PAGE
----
"What's past is prologue."
Those words from William Shakespeare's "The Tempest" are illustrative of how the past can influence the present. Although the meaning of the phrase has evolved from its original context in the bard's play, its contemporary use suggests that events of the past not only influence the present, but also chart the future.
What is shaping the present-day city is the existence of a 110-year old Confederate statue, forcing city residents to consider whether its symbolism represents the honorific or the horrific.
When it was dedicated on June 3, 1911, The Journal And Banner, which was then the nameplate of what would later be known as the Cleveland Daily Banner, covered the ceremony, which included speeches by three individuals of note.
All three were white men. Judging from photos taken at the ceremony, which took place during the Jim Crow era, all the attendees of the ceremony were also white.
Those speaking at the ceremony were then-Mayor Charles S. Mayfield, a man identified as "Col. Henderson" and Dr. David Sullins. The text from that edition of The Journal And Banner is being reprinted in today's edition of the Cleveland Daily Banner. It is unedited and published verbatim as newspaper followers read it on that date. That original version of the newspaper's coverage can be found below starting on this page and continuing to Page 9 and Page 10.
The article was accessed via an image on microfilm. Some words were not legible. As a result, they are indicated by blank spaces in today's reprint.
The article's value as a primary-source document is that it offers a glimpse of Cleveland during the early 20th century.
Mayfield was the first to speak.
“This monument is not erected in malice or in anger and nothing connected with it is meant as a reflection on the honor, bravery or heroism of any soldier of the North. It is erected in tearful memory and loving gratitude to our fathers," he said.
Dr. David Sullins said the effort to construct the monument was in remembrance of "the courage, the heroism and the gentleness of the fathers, brothers and sweethearts of the Southern army."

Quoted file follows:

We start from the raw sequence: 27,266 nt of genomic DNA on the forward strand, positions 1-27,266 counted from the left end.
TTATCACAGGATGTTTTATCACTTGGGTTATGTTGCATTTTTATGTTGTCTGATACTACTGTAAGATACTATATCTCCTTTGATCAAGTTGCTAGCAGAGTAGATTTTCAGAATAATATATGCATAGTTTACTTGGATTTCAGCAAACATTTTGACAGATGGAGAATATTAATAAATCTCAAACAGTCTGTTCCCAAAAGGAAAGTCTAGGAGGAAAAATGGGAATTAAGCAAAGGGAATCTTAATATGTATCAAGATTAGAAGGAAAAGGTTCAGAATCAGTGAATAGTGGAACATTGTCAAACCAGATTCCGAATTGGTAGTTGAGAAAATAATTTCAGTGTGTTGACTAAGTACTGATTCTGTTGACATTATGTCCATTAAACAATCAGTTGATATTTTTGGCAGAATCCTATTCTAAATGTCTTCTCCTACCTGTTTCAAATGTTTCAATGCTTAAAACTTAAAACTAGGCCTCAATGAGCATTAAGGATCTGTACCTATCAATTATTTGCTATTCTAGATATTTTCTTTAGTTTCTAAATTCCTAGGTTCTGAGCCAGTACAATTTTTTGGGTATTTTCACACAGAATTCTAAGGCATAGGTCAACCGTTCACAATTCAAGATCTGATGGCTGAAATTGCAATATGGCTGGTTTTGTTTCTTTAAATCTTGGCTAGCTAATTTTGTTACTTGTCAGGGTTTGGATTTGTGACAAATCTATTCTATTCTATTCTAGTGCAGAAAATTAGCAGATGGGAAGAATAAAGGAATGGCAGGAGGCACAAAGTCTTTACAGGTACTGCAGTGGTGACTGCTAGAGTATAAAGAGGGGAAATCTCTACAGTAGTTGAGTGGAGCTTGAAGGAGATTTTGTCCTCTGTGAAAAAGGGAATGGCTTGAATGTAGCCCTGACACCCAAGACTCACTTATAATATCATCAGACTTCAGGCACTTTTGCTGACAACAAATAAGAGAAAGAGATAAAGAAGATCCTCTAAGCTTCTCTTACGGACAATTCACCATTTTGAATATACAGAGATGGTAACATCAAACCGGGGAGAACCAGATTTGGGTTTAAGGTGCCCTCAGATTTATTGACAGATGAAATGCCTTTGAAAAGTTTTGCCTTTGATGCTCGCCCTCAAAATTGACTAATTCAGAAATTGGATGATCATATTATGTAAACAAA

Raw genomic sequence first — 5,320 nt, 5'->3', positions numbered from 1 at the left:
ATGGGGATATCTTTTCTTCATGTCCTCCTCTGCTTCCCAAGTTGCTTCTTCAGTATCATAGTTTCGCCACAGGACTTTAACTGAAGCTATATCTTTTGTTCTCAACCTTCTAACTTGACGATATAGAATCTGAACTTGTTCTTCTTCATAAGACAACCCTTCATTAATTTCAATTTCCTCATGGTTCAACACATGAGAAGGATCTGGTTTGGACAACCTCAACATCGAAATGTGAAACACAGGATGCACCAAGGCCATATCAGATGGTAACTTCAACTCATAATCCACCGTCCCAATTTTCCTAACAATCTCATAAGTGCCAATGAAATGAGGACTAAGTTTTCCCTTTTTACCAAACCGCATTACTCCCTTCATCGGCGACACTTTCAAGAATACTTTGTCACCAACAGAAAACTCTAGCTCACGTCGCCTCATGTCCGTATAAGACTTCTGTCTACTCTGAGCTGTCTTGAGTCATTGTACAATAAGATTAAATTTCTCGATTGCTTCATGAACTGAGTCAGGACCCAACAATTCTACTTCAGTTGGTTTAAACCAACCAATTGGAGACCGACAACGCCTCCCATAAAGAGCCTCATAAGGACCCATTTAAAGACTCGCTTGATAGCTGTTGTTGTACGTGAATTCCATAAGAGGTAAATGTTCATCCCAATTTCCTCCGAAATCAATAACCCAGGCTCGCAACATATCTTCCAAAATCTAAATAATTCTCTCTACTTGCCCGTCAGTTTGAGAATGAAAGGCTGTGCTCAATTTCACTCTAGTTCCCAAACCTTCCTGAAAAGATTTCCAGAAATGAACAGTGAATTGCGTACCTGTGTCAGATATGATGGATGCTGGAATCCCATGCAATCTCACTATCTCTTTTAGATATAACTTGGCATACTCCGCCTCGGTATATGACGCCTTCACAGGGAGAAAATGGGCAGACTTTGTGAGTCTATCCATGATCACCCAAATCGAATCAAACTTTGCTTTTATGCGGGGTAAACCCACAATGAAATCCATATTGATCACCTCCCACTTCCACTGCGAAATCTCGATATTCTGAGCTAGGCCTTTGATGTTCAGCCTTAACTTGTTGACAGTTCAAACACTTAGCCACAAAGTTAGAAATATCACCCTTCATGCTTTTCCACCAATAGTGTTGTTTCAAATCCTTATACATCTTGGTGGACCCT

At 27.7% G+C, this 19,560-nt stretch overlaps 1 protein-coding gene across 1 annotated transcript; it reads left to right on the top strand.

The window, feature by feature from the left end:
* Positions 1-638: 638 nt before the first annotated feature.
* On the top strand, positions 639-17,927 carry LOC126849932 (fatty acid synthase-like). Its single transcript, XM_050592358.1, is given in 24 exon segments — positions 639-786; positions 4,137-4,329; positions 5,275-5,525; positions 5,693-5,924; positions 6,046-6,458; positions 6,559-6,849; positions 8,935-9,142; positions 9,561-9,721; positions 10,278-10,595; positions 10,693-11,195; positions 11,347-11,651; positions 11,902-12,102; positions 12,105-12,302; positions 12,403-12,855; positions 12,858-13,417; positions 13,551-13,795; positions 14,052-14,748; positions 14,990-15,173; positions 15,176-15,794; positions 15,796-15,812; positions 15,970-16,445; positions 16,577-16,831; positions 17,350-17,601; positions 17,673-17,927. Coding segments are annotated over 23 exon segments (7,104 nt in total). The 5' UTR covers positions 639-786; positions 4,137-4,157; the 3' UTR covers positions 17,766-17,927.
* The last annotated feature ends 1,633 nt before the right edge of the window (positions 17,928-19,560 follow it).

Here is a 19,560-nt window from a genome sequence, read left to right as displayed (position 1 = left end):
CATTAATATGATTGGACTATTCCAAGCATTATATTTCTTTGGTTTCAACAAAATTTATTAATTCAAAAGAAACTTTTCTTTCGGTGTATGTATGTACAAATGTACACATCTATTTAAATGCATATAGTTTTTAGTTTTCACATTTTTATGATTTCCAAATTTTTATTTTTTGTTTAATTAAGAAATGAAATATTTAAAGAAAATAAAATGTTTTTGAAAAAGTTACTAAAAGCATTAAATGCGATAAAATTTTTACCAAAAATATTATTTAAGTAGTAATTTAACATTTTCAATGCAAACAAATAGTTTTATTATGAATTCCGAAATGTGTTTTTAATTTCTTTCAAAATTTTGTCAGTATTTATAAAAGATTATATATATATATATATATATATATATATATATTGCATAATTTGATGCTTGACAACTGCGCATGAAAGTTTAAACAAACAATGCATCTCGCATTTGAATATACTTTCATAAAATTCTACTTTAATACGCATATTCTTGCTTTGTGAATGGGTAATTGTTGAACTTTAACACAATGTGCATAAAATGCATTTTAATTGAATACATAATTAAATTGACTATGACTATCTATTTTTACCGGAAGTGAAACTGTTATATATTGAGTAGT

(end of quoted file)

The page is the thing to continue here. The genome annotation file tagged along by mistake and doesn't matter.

“We don’t want to offend anyone,” Sullins said. “Our soldiers were good and true men — good fathers, good brothers, good sons — was there nothing in their lives that we should cherish? When these boys kissed their mothers and sisters, wives and sweethearts good bye they went to fight for their homes and rights as they saw the issues from their point of view and in doing so they displayed real courage, true devotion and patriotism and now today we want to unveil this monument to them and commemorate their good qualities — that’s all.”
One speaker, Col. Henderson, did speak "of the evil effects of slavery upon the South."
“It was an incubus upon the South, wrong in morals, wrong in intellect and wrong in business," he said. "The South really won, because we’ve made more out of this war than the North. We’re growing great and we’re glad we’re done with slavery."
A predecessor version of the Cleveland Daily Banner has published continually since 1854, with the exception of a period of six months during the Civil War. It is the longest-running newspaper in Bradley County and one of the oldest newspapers in the state.
The microfilm from which the content of The Journal And Banner's coverage was accessed was prepared by the Tennessee State Library and Archives. The Cleveland Bradley Public Library's History Branch & Archives serves as a repository for this film.
In 1906, The Journal And Banner was the result of the merger of two Cleveland newspapers, the Cleveland Banner and the Cleveland Journal, later publishing as the Cleveland Banner in 1916. Since the 1920s, this newspaper has published under the name of the Cleveland Daily Banner.